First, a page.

NORTH LAS VEGAS (KTNV) — As North Las Vegas residents continue demanding answers in a string of shootings that have claimed the lives of children, police say social media is the key.
"A feud pops up because of a picture, we are finding out," a North Las Vegas police officer told the audience at a community safety forum.
That was the main message from police as the community grilled them on what can be done to stem the recent violence that left three children dead and two others shot in November.
Officers said it is also more critical than ever for parents to monitor kids ever-changing social media profiles.
"More important than their money is how popular they are on social media," Captain Ken Young with the Clark County School District Police Department said.
North Las Vegas' new police chief was highlighting the changes she's made to prevent further violence.
They include putting more officers on the streets, engaging community organizations and working to implement new technology.
Chief Pam Ojeda was quick to dispute the perception that gangs were driving the shootings, saying only one of the four were tied to those such groups.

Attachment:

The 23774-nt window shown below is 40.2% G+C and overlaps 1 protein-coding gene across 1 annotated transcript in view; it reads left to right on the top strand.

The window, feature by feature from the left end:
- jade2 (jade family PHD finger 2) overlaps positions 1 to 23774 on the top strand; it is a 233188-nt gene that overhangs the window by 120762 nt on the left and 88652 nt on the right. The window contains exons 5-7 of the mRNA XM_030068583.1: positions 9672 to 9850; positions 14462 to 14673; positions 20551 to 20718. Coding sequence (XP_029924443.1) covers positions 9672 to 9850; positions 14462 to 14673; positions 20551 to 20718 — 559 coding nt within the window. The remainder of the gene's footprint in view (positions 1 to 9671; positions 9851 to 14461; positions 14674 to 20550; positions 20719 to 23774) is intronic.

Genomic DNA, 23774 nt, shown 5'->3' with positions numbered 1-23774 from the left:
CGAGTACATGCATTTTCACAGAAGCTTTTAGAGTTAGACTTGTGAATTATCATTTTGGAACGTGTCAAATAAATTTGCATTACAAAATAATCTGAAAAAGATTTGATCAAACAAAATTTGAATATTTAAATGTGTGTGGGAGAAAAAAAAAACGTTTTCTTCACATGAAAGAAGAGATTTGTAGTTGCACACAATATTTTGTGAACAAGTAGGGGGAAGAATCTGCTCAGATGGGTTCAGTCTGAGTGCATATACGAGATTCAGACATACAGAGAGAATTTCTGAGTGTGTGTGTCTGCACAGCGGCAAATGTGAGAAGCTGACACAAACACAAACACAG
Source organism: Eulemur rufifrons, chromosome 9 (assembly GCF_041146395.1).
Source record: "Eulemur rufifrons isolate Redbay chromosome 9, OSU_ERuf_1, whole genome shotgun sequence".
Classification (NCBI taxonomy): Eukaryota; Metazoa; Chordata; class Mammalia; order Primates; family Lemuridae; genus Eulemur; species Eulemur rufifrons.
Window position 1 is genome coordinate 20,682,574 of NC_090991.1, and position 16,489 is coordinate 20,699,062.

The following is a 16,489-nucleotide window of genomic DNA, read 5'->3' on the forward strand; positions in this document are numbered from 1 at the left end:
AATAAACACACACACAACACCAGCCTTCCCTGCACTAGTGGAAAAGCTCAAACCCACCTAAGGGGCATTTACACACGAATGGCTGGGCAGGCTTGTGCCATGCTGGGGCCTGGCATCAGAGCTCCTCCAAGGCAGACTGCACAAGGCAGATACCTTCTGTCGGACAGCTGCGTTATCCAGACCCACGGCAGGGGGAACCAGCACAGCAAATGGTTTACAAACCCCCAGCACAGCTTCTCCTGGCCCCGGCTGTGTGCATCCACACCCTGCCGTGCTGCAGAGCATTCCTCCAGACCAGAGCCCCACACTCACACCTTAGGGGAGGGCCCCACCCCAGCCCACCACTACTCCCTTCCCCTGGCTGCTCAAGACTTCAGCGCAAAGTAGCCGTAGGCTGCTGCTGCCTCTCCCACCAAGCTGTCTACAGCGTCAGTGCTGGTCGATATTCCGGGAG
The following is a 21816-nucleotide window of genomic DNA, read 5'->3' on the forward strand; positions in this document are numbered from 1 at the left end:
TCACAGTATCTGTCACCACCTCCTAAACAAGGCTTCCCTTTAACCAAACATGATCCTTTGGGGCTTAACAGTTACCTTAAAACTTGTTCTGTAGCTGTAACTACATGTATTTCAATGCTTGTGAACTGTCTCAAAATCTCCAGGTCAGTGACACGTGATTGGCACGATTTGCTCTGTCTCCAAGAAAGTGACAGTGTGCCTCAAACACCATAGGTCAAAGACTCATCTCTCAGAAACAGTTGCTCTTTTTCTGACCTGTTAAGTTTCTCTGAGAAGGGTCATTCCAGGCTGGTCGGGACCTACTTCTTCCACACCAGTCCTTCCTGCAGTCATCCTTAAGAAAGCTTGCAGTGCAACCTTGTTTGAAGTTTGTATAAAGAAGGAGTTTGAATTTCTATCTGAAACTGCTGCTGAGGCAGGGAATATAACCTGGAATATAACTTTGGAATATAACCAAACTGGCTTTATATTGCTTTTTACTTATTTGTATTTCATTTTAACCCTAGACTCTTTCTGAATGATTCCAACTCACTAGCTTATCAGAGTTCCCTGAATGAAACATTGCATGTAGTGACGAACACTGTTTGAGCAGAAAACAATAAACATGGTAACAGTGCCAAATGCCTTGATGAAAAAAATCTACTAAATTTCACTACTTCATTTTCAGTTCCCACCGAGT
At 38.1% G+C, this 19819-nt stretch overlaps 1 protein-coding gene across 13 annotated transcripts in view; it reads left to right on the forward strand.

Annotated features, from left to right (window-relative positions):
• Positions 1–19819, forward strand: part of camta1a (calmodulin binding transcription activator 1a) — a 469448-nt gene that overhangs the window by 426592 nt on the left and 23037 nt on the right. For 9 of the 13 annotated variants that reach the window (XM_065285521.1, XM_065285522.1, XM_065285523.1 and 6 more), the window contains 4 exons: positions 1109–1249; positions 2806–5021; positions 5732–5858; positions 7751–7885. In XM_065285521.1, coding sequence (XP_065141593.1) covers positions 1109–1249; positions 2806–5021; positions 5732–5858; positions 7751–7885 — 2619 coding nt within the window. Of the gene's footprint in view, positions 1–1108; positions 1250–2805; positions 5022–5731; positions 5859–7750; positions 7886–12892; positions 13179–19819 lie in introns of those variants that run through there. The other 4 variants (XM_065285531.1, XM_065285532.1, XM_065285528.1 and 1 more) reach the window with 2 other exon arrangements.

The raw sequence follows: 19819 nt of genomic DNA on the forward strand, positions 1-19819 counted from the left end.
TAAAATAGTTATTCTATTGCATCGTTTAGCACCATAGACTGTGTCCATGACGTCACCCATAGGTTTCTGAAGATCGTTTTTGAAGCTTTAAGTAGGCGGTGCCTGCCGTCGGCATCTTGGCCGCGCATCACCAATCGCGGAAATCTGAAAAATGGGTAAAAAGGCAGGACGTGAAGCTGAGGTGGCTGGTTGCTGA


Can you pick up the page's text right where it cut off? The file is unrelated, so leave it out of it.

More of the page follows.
"Once anyone hears the word gang or targeted everyone's fears are out, and we want to dispel any rumors any rumors and get the information cleared up a soon as possible," Ojeda said.
Several community leaders were pointing out programs available for children but also say neighbors can help keep kids accountable even when mom or dad is stuck at work.
"It is going to take a lot of people connecting and saying you may not be my child, but you are one of our children," State Senator Pat Spearman said.
Community members who came seeking answers say they were happy to hear from police but hope for more transparency moving forward.
"The community needs to feel confident that there are changes taking place and there need to be publicized," North Las Vegas resident Ramon Savoy said.
Police said they would try to provide that transparency and want to make sure people aren't afraid to walk around their neighborhoods.